monkeyeyes Bad Science: Idiots and Ecstasy

These papers echo researchers in the US who famously blasted cannabis smoke at monkeys through gas masks every day for 90 days with so much smoke that many died from carbon monoxide poisoning or suffocation.

Smoking Monkey Bad Science: Idiots and Ecstasy

You may wonder why these scientists behaved so appallingly. When the World Health Organisation (WHO) was commissioned to conduct the largest ever study of cocaine use it concluded that cocaine was safer than alcohol and tobacco and generally very useful. The US representative to WHO threatened to withdraw US funding for all their research projects and interventions unless the organisation “dissociated itself from the conclusions of the study” and cancelled the publication (leaked WHO report here). Professor Nutt, the UK head of the Government’s advisory council on drugs (ACMD) was sacked for saying the exact same thing about Ecstasy.

gagged science1 Bad Science: Idiots and Ecstasy

When practically the entire ACMD resigned in outrage last year and the leaders of the medical and legal establishment came out in full support of the scientists, the Government’s reaction was to propose a bill that will remove from law any remaining remnants of their influence. The bill is currently in the final stages of becoming law. Professor Nutt’s replacement, war-on-drugs puppet Dr. Raabe was such a fruitcake that the Government had to remove him before his first day at work after after it emerged he was also at war with homosexuals, abortion, contraception and well basically everything.

raabe Bad Science: Idiots and Ecstasy

Only one randomised controlled trial of ecstasy has ever been conducted. Last year 15 PTSD patients who were extremely resistant to psychotherapy and existing medications were treated with MDMA. The study concluded that ecstasy was not only safe but extremely effective for this purpose. There has been one vaguely controlled study of ecstacy users. It was completed a month ago, independently with a $1.8m NIDA grant. It demonstrated absolutely no cognitive impairment even in heavy ecstasy users. It is still completely free and open access so get it while it’s hot. It’s important to remember however that the sample sizes in these studies are tiny, until a controlled study is conducted with a decent sample size it will be impossible to say definitively how safe ecstasy is.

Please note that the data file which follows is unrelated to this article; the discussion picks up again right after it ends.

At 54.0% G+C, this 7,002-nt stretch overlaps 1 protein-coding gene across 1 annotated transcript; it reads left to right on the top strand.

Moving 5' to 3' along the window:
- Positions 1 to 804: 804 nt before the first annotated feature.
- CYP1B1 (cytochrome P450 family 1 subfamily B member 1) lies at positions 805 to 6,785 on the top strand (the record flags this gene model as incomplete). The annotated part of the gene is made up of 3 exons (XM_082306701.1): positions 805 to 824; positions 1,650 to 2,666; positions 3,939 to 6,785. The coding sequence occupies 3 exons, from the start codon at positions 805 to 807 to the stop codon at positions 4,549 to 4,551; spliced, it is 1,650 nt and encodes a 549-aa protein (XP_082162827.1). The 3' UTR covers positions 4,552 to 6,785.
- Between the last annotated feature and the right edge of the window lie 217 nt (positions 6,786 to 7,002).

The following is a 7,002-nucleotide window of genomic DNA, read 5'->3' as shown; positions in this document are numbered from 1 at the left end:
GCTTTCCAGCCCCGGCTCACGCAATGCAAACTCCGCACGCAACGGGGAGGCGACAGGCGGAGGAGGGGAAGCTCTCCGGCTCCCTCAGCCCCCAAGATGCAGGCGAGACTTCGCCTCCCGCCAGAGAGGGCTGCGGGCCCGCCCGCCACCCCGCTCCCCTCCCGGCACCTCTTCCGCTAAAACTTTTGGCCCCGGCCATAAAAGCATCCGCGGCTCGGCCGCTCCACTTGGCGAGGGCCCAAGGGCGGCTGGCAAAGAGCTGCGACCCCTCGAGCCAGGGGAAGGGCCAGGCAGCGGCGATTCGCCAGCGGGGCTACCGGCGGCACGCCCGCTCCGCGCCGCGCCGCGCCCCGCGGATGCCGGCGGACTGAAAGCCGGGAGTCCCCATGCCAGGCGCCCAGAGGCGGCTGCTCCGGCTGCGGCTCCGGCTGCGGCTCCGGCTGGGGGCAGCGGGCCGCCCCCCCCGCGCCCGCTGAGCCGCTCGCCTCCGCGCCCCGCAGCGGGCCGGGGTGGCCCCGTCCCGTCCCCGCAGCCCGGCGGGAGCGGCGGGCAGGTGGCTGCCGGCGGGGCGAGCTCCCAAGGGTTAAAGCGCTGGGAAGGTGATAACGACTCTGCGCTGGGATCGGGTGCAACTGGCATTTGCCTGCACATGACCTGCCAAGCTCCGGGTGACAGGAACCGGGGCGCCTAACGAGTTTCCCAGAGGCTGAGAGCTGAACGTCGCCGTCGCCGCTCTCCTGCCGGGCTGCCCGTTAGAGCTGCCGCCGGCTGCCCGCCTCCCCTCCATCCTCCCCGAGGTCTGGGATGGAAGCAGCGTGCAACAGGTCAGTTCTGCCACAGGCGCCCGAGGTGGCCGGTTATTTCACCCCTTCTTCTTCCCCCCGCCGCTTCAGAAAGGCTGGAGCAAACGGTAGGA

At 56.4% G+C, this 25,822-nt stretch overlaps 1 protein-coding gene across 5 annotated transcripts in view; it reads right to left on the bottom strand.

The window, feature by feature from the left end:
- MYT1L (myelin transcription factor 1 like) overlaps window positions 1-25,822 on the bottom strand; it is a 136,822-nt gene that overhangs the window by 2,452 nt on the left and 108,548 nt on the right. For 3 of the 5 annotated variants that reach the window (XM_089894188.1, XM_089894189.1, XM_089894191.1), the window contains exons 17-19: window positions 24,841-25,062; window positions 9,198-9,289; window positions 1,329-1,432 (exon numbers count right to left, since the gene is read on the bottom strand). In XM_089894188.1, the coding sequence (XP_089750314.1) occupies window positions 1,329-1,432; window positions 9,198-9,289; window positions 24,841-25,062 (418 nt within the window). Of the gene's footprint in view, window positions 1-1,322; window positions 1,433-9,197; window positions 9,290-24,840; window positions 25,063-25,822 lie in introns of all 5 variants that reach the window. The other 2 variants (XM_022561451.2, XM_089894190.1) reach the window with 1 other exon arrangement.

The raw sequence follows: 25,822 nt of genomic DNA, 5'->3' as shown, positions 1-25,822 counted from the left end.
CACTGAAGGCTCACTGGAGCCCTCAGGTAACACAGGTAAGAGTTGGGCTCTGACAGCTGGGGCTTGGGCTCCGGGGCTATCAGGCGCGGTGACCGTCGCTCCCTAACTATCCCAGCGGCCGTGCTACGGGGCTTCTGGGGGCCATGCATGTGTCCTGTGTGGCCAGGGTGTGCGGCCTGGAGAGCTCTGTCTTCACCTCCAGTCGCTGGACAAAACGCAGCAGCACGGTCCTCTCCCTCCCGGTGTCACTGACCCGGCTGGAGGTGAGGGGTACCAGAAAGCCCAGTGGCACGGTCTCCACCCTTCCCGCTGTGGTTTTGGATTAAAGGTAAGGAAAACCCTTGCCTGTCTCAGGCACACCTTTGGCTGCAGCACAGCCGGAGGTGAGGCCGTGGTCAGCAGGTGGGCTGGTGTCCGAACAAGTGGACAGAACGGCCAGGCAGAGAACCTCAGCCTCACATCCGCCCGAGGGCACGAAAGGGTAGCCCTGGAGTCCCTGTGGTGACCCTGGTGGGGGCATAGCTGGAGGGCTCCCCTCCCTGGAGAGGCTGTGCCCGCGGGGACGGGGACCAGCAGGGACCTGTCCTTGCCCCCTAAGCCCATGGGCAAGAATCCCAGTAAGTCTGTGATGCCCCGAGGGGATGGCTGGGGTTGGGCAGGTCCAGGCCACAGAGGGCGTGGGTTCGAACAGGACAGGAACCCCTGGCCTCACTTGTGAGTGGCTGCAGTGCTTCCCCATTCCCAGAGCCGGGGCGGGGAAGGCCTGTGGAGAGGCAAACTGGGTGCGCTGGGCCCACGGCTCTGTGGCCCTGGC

Fun fact: No scientist in recorded history has EVER suggested ecstasy drains spinal fluid. A number of ecstasy studies involved draining spinal fluid of users in search of evidence of harm. Leaking spinal fluids isn’t caused by ecstasy, it’s caused by spinal taps. So will the anti-drug organisations please recall their bullshit pamphlets. This pamphlet by the Australian Federal Police for example reads like a comedy of errors written by a chimp. Ecstasy probably doesn’t kill if pure and used properly. Misinformation definitely kills. Good day.

Edit: If you think the botched Johns Hopkins paper is no longer relevant, I’d like to point out that the authors of this study are the only scientists cited to support the claim that ecstasy causes brain damage on the US Government (2010) Ecstasy “fact sheet”. The paper is an incredibly biased and uncritical review of what is mostly their own research (they cite 10 of their own papers), the review was published the year before the botched study.

Click here to read last week’s article on why a multi-billion dollar industry is paying advertising agencies  to spread misinformation about drugs.

Key References

Ricaurte, G. (2002). Severe Dopaminergic Neurotoxicity in Primates After a Common Recreational Dose Regimen of MDMA (“Ecstasy”) Science, 297 (5590), 2260-2263 DOI: 10.1126/science.1074501

Mithoefer MC, Wagner MT, Mithoefer AT, Jerome I, & Doblin R (2010). The safety and efficacy of {+/-}3,4-methylenedioxymethamphetamine-assisted psychotherapy in subjects with chronic, treatment-resistant posttraumatic stress disorder: the first randomized controlled pilot study. Journal of psychopharmacology (Oxford, England) PMID: 20643699

Halpern JH, Sherwood AR, Hudson JI, Gruber S, Kozin D, & Pope HG Jr (2011). Residual neurocognitive features of long-term ecstasy users with minimal exposure to other drugs. Addiction (Abingdon, England), 106 (4), 777-86 PMID: 21205042

Insel TR, Battaglia G, Johannessen JN, Marra S, & De Souza EB (1989). 3,4-Methylenedioxymethamphetamine (“ecstasy”) selectively destroys brain serotonin terminals in rhesus monkeys. The Journal of pharmacology and experimental therapeutics, 249 (3), 713-20 PMID: 2471824